Although patients without delirium did not, on average, have significant gains in cognitive function beyond day 30, patients with postoperative delirium continued to have improvement throughout the 6-month postoperative period. Given that delirium is associated with poor functional recovery after cardiac surgery15
and that cognitive impairment is associated with poor functional recovery after hospital discharge (for any condition),46
our finding that cognitive function improves more slowly in patients with delirium than in those without delirium has implications for the duration of postoperative care and rehabilitation services after cardiac surgery. Since patients with postoperative delirium continue to have improvements in cognitive function up to 6 months after surgery, rehabilitation services, such as physical and occupational therapy, may need to be extended for these patients.
Several additional factors that we were unable to examine may have contributed to our findings. The lower level of cognitive function at baseline in the group with postoperative delirium, as compared with the group without delirium, may have been related to a greater burden of preexisting disease that was not fully addressed in our multivariate models. Postoperative cognitive decline in patients with delirium may be the continuation of a trajectory of decline that began before surgery.47
Since we did not perform multiple preoperative assessments over time and did not include a nonsurgical comparison group, our study cannot address this question. Nonetheless, our findings suggest that the development of postoperative delirium should be added to the list of risk factors for prolonged impairment after cardiac surgery, which includes the development of atrial fibrillation,48
a history of depression,49
a lower level of education,7
and preexisting cerebrovascular disease.7,50
As opposed to many of the other identified risk factors, delirium is preventable and treatable.43–45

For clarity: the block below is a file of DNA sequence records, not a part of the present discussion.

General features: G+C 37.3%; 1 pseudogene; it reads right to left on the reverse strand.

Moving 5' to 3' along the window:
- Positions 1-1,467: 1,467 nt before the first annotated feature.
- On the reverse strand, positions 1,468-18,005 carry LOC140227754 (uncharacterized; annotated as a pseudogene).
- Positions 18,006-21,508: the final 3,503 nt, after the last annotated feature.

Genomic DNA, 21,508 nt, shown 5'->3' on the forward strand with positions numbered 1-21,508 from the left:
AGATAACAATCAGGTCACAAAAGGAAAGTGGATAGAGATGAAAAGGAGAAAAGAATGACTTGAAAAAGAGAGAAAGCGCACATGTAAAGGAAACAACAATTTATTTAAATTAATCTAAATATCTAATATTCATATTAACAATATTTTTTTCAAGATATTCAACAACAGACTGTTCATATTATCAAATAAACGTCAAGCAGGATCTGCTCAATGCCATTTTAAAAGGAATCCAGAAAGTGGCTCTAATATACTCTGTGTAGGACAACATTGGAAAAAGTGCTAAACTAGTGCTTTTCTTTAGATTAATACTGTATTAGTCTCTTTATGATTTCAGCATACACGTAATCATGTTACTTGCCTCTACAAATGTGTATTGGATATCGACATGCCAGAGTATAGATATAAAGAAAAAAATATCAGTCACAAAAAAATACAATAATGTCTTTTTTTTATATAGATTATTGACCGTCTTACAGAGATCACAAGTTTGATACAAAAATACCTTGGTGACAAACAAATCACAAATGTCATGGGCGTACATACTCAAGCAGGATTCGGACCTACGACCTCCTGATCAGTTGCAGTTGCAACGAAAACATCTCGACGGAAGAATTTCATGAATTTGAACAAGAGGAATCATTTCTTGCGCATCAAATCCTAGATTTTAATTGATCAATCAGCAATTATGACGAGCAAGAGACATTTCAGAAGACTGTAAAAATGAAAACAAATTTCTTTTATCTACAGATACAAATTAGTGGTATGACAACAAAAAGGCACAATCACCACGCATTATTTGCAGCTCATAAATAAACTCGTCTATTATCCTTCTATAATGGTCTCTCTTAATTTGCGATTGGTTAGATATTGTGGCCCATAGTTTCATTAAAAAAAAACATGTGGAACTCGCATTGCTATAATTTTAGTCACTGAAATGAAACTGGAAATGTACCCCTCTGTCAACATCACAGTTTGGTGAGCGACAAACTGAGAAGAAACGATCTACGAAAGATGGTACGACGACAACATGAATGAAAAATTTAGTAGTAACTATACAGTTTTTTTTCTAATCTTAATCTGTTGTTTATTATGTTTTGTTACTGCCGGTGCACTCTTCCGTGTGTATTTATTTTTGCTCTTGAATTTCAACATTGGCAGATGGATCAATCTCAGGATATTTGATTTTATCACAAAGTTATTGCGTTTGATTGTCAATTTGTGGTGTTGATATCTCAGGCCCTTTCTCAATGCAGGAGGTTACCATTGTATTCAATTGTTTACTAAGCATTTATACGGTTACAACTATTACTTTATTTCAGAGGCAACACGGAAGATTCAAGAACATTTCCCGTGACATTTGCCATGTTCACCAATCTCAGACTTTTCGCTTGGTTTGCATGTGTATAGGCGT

In a sensitivity analysis, we controlled for baseline differences in cognitive function by matching patients with and those without postoperative delirium on preoperative MMSE scores, and the results did not change. We used sophisticated analytic methods that allowed the use of all available data and descriptions of nonlinear trajectories of cognitive function after surgery. However, several limitations should be noted. Our sample consisted of patients who were predominantly white and well educated and who were enrolled in a single geographic region, potentially limiting the generalizability of the findings. However, this study was conducted at multiple sites that included urban, rural, and socioeconomically diverse populations. In addition, the MMSE may lack the sensitivity to identify mild cognitive impairment; thus, it is possible that more sensitive measures would have shown a slower return to the preoperative level of function in the group of patients without postoperative delirium. We do not have data on cognitive function beyond 1 year after surgery and were unable to control for apolipoprotein E status, although on the basis of the current literature, its association with delirium remains unclear.51,52
Finally, as noted above, our study lacked a nonsurgical comparison group.
In conclusion, this prospective study of patients undergoing cardiac surgery showed that postoperative development of delirium was a risk factor for a decline in cognitive function and a prolonged period of impairment after surgery. Identifying patients at high risk for delirium19
and promoting the development of interventions to prevent delirium in patients undergoing cardiac surgery may reduce the rate of long-term cognitive impairment in this population. Patients in whom delirium develops after cardiac surgery may require further interventions and customized rehabilitation programs to optimize recovery.